Attorney General Jeff Sessions' answer to the shooting massacre at the Florida high school is to study "mental health and criminality." Not only is it the wrong topic, it's just an excuse not to act.
Repost: Gun control laws can impact death rates. It’s time to let public health research lead the way.
Guns are the third leading cause of injury-related death in the country. Every year, more than 12,000 gun homicides happen in the U.S., and for every person killed with a gun, two more are injured. Whether Congress will do anything about this violence is a whole other (depressing) article. But there is evidence that change is possible.
The Teamsters get ready to become a 'sanctuary union'; a Florida bill would protect immigrant workers injured on the job; low-wage workers return to the streets to fight for $15; and the death of a social worker highlights the risks of occupational violence.
It's unusual for a notice of proposed rulemaking to not include any quantitative analysis. Did the Trump administration not want to acknowledge that their proposal could lead to workers losing billions of dollars in tips each year?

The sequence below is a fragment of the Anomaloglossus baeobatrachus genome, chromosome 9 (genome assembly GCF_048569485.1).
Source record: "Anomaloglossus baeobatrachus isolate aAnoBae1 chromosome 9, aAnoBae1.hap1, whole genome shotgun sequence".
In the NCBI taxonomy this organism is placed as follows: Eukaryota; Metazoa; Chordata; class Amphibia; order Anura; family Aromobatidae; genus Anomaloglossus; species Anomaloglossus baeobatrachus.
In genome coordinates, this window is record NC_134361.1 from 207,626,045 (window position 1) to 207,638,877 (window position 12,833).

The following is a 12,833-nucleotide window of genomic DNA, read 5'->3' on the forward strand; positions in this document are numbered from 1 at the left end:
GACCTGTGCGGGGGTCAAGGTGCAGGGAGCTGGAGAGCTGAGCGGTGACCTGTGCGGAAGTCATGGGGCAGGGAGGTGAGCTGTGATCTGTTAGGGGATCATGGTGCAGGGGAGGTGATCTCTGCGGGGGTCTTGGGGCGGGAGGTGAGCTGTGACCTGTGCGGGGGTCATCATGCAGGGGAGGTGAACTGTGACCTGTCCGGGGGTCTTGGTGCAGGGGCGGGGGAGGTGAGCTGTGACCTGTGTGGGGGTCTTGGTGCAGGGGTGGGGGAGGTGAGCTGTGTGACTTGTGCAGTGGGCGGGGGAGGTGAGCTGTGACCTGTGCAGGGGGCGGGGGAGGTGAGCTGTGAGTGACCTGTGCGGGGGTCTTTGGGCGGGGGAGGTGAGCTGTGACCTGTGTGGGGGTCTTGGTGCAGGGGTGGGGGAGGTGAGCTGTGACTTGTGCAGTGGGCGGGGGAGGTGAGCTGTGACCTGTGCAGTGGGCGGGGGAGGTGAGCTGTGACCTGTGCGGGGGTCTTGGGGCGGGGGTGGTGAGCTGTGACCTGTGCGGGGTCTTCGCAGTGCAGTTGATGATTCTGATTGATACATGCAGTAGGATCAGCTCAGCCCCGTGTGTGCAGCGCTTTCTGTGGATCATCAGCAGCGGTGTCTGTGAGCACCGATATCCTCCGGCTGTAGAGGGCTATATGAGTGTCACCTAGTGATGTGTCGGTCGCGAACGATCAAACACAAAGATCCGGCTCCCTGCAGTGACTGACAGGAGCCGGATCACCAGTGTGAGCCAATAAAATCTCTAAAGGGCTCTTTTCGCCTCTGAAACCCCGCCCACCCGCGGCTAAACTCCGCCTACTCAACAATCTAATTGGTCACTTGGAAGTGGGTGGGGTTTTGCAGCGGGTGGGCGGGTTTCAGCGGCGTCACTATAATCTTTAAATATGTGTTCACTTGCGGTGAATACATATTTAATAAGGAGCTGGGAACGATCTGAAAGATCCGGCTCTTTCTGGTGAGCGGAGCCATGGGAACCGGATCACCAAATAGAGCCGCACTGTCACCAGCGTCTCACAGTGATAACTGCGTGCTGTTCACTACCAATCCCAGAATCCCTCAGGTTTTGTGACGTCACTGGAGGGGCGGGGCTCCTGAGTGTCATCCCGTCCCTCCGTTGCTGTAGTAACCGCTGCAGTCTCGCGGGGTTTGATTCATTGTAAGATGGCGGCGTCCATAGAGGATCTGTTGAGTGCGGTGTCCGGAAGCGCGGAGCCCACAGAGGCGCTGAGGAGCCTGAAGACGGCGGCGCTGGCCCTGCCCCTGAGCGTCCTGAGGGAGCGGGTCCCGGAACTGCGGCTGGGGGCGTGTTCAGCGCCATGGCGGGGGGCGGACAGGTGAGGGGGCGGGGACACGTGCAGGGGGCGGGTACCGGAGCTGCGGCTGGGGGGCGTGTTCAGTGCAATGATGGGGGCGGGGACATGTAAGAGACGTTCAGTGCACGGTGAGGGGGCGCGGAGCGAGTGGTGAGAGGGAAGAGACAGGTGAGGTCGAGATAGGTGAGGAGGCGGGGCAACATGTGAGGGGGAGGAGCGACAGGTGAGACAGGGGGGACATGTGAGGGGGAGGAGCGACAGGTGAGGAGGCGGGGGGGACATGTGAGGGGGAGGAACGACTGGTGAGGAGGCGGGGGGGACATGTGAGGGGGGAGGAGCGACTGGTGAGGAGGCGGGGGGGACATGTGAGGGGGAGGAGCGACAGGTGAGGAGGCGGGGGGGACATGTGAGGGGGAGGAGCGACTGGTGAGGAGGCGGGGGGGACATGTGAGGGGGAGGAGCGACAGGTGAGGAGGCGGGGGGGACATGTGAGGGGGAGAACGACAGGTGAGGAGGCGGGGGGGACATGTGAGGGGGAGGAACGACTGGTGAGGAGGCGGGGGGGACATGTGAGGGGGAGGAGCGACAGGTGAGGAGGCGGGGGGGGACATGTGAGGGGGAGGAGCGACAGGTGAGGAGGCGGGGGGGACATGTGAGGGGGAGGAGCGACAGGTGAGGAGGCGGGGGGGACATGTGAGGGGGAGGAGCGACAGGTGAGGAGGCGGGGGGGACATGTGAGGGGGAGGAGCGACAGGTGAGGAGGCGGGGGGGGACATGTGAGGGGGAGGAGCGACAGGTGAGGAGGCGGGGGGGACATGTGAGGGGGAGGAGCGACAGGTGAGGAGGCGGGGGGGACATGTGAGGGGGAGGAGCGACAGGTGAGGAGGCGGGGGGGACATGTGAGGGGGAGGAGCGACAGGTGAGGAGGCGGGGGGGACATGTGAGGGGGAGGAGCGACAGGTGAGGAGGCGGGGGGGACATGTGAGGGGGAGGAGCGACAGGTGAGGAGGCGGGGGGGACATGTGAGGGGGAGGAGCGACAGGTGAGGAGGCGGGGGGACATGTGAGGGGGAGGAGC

One of the more heartbreaking ripple effects of America’s opioid addiction epidemic is a massive increase in newborns experiencing drug withdrawal. Public health officials have tracked a 400 percent increase in such cases — technically known as neonatal abstinence syndrome — with one impacted baby born every 25 minutes as of 2012.
Another day, another study on the life-saving benefits of vaccines.
NPR's Howard Berkes reports today on more than 400 new cases of severe black lung disease in U.S. coal miners. CDC says it understates the problem--the cases are only from one region of coal country.
Worth reading: Life-threatening illness, bargaining chips, and “a president who loathes the civil service”
Recent pieces address different outcomes for those who face potentially fatal conditions, treating women's lives as bargaining chips, the fate of science -- and one specific analysis of tipped workers' income -- under the Trump administration, and more.
Public health workers have two main tools for HIV screening: a blood test that detects HIV a couple weeks after infection or a saliva test that detects the virus more than a month after infection. With a trick of chemistry, however, scientists at Stanford University have combined the best attributes of both — and the result could mean a serious boost for HIV prevention.